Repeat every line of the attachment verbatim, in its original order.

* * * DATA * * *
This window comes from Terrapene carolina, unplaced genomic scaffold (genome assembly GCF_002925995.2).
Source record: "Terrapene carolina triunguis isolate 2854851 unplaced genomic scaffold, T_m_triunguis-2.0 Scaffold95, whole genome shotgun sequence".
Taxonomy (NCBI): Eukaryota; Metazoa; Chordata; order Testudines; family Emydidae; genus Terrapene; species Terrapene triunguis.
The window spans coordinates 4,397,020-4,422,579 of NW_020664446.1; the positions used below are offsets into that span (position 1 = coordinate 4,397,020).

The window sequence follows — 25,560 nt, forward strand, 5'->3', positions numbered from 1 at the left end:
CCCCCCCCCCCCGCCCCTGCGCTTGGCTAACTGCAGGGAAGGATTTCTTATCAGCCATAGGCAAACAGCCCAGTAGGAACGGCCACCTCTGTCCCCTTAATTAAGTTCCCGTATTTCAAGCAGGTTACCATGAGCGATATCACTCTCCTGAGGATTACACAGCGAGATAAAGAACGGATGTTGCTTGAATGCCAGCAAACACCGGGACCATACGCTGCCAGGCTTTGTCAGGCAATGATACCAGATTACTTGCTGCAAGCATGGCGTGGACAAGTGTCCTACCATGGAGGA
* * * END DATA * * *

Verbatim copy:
This window comes from Terrapene carolina, unplaced genomic scaffold (genome assembly GCF_002925995.2).
Source record: "Terrapene carolina triunguis isolate 2854851 unplaced genomic scaffold, T_m_triunguis-2.0 Scaffold95, whole genome shotgun sequence".
Taxonomy (NCBI): Eukaryota; Metazoa; Chordata; order Testudines; family Emydidae; genus Terrapene; species Terrapene triunguis.
The window spans coordinates 4,397,020-4,422,579 of NW_020664446.1; the positions used below are offsets into that span (position 1 = coordinate 4,397,020).

The window sequence follows — 25,560 nt, forward strand, 5'->3', positions numbered from 1 at the left end:
CCCCCCCCCCCCGCCCCTGCGCTTGGCTAACTGCAGGGAAGGATTTCTTATCAGCCATAGGCAAACAGCCCAGTAGGAACGGCCACCTCTGTCCCCTTAATTAAGTTCCCGTATTTCAAGCAGGTTACCATGAGCGATATCACTCTCCTGAGGATTACACAGCGAGATAAAGAACGGATGTTGCTTGAATGCCAGCAAACACCGGGACCATACGCTGCCAGGCTTTGTCAGGCAATGATACCAGATTACTTGCTGCAAGCATGGCGTGGACAAGTGTCCTACCATGGAGGA